According to Google’s Privacy Policy, the information they gather from all of their services is used to provide, maintain and improve them, develop new services, and protect Google and the users. They also use this data to offer you tailored content, like relevant ads and search results.

Apple Scans Photos Too (A Little More Privately)

In August 2021, Apple announced that they would roll out a new technology to scan for CSAM images. The tech would be installed on devices with the upcoming macOS Monterey and iOS 15 updates. 

This is not a new thing. Google and Facebook have been scanning users’ photos for years.

However, Apple’s approach is a bit different and less invasive. According to Apple, the tool is designed only to do on-device scanning of private images uploaded to iCloud by comparing them against CSAM databases from the NCMEC (National Center for Missing and Exploited Children).

If there is a match, Apple will manually examine the photo to ascertain whether it is a CSAM material. Apple also clarified that they would not review all the images. They will only concentrate on photos that reach a particular scoring threshold on their algorithm.

What’s more, the feature will add parental controls on search, Siri, and message. Parents can turn on an alert feature to notify them when a potentially sexually explicit or CSAM material is received or sent to their child.

A cell phone showing the google photos logo.

Privacy-Respecting Alternatives to Google Photos

There are other more privacy-respecting alternatives that automatically back up your photos in much the same way as the Google Photos app. They include:

Internxt Photos

Internxt is a private and secure cloud storage service with zero-knowledge encryption and two-factor authentication. Your files are also stored in fragmented parts across numerous server locations in different countries, making them even more private and secure.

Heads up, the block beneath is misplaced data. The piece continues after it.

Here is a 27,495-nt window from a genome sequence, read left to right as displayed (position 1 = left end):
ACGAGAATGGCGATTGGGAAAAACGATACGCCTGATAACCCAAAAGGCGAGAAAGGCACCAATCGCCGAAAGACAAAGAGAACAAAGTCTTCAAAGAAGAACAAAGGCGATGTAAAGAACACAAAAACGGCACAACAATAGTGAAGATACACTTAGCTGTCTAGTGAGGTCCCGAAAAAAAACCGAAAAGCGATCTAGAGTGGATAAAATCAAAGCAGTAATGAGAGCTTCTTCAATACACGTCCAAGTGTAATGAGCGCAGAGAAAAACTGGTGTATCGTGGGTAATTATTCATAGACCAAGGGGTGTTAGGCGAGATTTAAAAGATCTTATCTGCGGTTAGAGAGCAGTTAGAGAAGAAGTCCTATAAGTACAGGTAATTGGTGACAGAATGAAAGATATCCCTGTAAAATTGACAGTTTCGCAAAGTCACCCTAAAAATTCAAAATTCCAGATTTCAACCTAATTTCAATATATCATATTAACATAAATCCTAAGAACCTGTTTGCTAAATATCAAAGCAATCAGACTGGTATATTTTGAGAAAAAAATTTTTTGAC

ente

While Internxt Photos has a very unique strategy, I settled into using ente for my photos and videos. I followed their migration guide from Google Photos and exported almost 38GB using Google Takeout. Granted I’m now paying $50/year for hosting my valuable memories but it’s a small price to not have Google spying on, analyzing, and data-mining my data

Plex Photos

For advanced users that have their own server, check out Plex Photos & Video. The media management company enhanced its mobile app, giving users the ability to auto-upload newly taken photos to their Plex servers.  

NextCloud Photos

It’s on my to-do list to set up my own NextCloud server. I’ve had Jack Wallen’s tutorial, How to set auto-upload on the Nextcloud mobile app, bookmarked for several years. 

Piwigo

The third option is Piwigo for self-hosted photo management. The stand-out feature of this software is the extensive extensions ecosystem encouraging you to really make this federated software work for your needs.

Whether you are a professional photographer or a budding filmmaker with a massive portfolio, these self-hosted solutions will give you flexibility and freedom without giving up control and privacy to Big Tech.

Of course, you could go old school and keep your sensitive pictures offline.

Offline Storage Instead of Google Photos

Offline storage has several advantages. The ease with which it can be updated and who has access to it makes it easy to determine if something has gone wrong. It’s nearly impossible to hack something that isn’t online.

Where do you keep your photos?

Mike Chu

Mike is a web developer and content writer living as a digital nomad. With more than 20 years of devops experience, he brings his "programmer with people skills" approach to help explain technology to the average user. Check out his full author bio by clicking here.